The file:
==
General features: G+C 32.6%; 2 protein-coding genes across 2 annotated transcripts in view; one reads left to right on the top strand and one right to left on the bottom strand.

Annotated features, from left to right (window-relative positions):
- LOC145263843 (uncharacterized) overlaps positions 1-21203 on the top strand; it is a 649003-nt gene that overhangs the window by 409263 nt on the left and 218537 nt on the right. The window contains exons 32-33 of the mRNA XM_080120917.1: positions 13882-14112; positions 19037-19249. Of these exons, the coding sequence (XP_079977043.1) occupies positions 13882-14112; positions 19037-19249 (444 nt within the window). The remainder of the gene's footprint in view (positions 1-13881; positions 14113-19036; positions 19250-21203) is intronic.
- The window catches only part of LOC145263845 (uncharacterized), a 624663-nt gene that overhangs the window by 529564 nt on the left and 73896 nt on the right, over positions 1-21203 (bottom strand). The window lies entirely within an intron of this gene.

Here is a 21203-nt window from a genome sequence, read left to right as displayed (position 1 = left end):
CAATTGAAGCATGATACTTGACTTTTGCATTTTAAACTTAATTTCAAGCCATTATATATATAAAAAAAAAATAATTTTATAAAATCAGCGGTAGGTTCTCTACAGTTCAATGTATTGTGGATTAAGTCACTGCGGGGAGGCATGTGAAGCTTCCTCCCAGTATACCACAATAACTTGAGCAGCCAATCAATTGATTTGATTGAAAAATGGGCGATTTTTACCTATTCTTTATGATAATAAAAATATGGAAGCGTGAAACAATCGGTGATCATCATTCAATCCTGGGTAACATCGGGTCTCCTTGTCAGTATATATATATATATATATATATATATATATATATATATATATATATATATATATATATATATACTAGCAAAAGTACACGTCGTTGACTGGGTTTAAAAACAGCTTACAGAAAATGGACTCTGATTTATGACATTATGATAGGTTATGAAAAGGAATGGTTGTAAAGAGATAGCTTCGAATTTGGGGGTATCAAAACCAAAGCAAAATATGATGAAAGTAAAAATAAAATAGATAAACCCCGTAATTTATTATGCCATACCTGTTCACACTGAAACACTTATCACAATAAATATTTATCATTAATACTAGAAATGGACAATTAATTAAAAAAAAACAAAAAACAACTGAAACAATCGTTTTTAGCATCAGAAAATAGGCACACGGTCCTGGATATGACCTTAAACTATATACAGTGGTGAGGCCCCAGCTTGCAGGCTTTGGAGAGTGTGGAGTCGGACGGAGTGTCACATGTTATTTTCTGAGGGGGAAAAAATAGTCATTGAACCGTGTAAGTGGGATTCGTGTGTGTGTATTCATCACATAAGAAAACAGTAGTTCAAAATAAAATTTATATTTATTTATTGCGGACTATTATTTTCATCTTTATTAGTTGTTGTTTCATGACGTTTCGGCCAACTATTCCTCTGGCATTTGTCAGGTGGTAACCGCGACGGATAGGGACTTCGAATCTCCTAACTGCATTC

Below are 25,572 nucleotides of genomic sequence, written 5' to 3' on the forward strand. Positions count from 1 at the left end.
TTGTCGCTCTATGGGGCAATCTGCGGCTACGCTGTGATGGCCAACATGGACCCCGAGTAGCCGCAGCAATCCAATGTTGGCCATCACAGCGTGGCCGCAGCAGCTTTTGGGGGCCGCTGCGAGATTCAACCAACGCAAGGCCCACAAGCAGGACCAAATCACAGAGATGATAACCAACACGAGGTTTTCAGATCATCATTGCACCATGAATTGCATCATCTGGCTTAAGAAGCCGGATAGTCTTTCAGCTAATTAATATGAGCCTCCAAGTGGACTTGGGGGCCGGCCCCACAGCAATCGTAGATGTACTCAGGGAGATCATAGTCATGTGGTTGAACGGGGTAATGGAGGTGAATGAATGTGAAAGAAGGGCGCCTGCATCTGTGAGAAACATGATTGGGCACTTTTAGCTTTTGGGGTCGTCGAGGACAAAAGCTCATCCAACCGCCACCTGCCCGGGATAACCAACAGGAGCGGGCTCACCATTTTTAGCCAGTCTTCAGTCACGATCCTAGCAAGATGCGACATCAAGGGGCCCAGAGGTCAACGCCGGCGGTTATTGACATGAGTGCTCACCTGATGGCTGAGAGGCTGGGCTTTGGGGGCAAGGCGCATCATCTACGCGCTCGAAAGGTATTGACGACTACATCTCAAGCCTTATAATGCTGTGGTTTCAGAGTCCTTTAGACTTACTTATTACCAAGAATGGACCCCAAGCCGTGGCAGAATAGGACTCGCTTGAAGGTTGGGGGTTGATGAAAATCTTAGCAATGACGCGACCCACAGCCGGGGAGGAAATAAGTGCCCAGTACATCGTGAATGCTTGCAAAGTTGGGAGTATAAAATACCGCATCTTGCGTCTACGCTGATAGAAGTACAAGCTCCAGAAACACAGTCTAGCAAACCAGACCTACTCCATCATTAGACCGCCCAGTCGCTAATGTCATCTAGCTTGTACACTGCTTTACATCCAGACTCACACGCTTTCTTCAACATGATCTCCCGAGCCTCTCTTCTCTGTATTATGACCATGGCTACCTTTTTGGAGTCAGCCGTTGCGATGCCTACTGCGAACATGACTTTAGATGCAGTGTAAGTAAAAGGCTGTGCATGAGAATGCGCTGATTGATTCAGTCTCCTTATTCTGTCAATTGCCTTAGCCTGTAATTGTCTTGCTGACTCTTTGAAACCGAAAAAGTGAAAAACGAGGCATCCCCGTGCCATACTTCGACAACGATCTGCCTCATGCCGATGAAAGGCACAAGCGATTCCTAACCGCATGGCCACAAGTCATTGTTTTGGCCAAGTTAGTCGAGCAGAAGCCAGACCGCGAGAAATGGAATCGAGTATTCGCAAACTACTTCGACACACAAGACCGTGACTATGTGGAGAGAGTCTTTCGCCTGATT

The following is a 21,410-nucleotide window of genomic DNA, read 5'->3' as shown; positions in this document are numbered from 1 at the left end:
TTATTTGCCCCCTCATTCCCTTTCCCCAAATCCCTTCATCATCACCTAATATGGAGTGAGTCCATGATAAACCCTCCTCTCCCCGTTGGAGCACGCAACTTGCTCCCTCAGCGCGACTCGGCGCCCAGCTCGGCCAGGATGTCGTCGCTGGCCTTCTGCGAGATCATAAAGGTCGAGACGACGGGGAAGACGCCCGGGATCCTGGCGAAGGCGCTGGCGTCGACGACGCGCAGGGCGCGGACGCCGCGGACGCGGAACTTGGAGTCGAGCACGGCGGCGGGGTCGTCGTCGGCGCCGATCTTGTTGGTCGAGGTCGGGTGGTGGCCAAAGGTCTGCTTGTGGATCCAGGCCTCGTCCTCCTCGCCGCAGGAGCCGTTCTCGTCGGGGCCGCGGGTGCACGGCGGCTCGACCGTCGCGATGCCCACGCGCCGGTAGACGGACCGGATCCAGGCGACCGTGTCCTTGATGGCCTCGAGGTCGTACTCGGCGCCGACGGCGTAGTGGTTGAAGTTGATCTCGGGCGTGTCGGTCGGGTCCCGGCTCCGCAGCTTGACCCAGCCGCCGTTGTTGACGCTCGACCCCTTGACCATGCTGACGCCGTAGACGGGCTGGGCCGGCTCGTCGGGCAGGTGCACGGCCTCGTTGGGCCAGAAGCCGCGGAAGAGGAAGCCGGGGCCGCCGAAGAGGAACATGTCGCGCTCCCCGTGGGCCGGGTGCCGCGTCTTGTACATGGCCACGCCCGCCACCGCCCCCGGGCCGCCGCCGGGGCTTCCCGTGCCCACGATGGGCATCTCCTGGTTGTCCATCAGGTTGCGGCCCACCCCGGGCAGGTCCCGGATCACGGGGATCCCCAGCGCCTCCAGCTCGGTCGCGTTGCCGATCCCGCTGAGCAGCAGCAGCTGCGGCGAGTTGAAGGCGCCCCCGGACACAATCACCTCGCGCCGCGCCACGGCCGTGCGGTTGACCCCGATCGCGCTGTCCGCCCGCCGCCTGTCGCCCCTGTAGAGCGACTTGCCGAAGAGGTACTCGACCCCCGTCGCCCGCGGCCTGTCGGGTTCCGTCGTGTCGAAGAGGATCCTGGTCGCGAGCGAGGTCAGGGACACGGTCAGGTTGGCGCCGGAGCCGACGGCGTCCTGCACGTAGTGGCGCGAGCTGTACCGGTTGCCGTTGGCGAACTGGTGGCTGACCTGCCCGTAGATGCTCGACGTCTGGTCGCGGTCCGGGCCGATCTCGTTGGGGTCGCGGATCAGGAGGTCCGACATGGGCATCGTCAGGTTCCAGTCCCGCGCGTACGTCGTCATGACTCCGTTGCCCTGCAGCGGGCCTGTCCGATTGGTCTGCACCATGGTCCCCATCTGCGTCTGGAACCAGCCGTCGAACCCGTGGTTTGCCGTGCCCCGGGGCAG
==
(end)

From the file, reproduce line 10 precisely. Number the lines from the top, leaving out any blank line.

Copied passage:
TTATTTGCCCCCTCATTCCCTTTCCCCAAATCCCTTCATCATCACCTAATATGGAGTGAGTCCATGATAAACCCTCCTCTCCCCGTTGGAGCACGCAACTTGCTCCCTCAGCGCGACTCGGCGCCCAGCTCGGCCAGGATGTCGTCGCTGGCCTTCTGCGAGATCATAAAGGTCGAGACGACGGGGAAGACGCCCGGGATCCTGGCGAAGGCGCTGGCGTCGACGACGCGCAGGGCGCGGACGCCGCGGACGCGGAACTTGGAGTCGAGCACGGCGGCGGGGTCGTCGTCGGCGCCGATCTTGTTGGTCGAGGTCGGGTGGTGGCCAAAGGTCTGCTTGTGGATCCAGGCCTCGTCCTCCTCGCCGCAGGAGCCGTTCTCGTCGGGGCCGCGGGTGCACGGCGGCTCGACCGTCGCGATGCCCACGCGCCGGTAGACGGACCGGATCCAGGCGACCGTGTCCTTGATGGCCTCGAGGTCGTACTCGGCGCCGACGGCGTAGTGGTTGAAGTTGATCTCGGGCGTGTCGGTCGGGTCCCGGCTCCGCAGCTTGACCCAGCCGCCGTTGTTGACGCTCGACCCCTTGACCATGCTGACGCCGTAGACGGGCTGGGCCGGCTCGTCGGGCAGGTGCACGGCCTCGTTGGGCCAGAAGCCGCGGAAGAGGAAGCCGGGGCCGCCGAAGAGGAACATGTCGCGCTCCCCGTGGGCCGGGTGCCGCGTCTTGTACATGGCCACGCCCGCCACCGCCCCCGGGCCGCCGCCGGGGCTTCCCGTGCCCACGATGGGCATCTCCTGGTTGTCCATCAGGTTGCGGCCCACCCCGGGCAGGTCCCGGATCACGGGGATCCCCAGCGCCTCCAGCTCGGTCGCGTTGCCGATCCCGCTGAGCAGCAGCAGCTGCGGCGAGTTGAAGGCGCCCCCGGACACAATCACCTCGCGCCGCGCCACGGCCGTGCGGTTGACCCCGATCGCGCTGTCCGCCCGCCGCCTGTCGCCCCTGTAGAGCGACTTGCCGAAGAGGTACTCGACCCCCGTCGCCCGCGGCCTGTCGGGTTCCGTCGTGTCGAAGAGGATCCTGGTCGCGAGCGAGGTCAGGGACACGGTCAGGTTGGCGCCGGAGCCGACGGCGTCCTGCACGTAGTGGCGCGAGCTGTACCGGTTGCCGTTGGCGAACTGGTGGCTGACCTGCCCGTAGATGCTCGACGTCTGGTCGCGGTCCGGGCCGATCTCGTTGGGGTCGCGGATCAGGAGGTCCGACATGGGCATCGTCAGGTTCCAGTCCCGCGCGTACGTCGTCATGACTCCGTTGCCCTGCAGCGGGCCTGTCCGATTGGTCTGCACCATGGTCCCCATCTGCGTCTGGAACCAGCCGTCGAACCCGTGGTTTGCCGTGCCCCGGGGCAG